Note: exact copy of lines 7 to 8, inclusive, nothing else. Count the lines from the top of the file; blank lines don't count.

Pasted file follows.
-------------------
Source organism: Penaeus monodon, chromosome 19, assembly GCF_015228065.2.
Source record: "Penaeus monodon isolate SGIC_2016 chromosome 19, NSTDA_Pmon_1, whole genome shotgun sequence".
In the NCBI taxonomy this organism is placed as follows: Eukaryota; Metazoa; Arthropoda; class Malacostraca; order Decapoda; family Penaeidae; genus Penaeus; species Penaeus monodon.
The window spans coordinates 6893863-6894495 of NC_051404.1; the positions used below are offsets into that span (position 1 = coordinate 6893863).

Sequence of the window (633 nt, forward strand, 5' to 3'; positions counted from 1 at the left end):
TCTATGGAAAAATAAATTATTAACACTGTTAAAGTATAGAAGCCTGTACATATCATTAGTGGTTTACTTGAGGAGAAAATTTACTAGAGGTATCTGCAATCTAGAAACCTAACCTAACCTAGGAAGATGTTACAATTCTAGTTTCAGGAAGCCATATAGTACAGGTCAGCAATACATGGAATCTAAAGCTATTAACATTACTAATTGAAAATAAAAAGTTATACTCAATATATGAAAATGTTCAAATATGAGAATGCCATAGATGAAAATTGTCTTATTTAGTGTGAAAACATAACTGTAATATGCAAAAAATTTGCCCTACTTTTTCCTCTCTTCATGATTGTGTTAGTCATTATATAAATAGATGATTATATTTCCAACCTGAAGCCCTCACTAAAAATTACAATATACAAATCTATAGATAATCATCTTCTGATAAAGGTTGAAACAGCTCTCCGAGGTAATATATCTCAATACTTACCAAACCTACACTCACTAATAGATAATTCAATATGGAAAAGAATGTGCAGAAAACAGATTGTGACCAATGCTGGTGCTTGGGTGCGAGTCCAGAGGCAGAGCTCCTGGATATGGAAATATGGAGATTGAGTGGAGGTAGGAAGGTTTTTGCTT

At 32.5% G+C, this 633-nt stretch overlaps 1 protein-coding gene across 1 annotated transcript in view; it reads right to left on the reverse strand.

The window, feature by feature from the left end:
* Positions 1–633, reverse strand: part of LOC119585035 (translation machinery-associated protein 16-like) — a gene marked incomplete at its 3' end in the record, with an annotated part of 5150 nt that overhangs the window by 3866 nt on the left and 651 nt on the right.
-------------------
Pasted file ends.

At 32.5% G+C, this 633-nt stretch overlaps 1 protein-coding gene across 1 annotated transcript in view; it reads right to left on the reverse strand.

The window, feature by feature from the left end: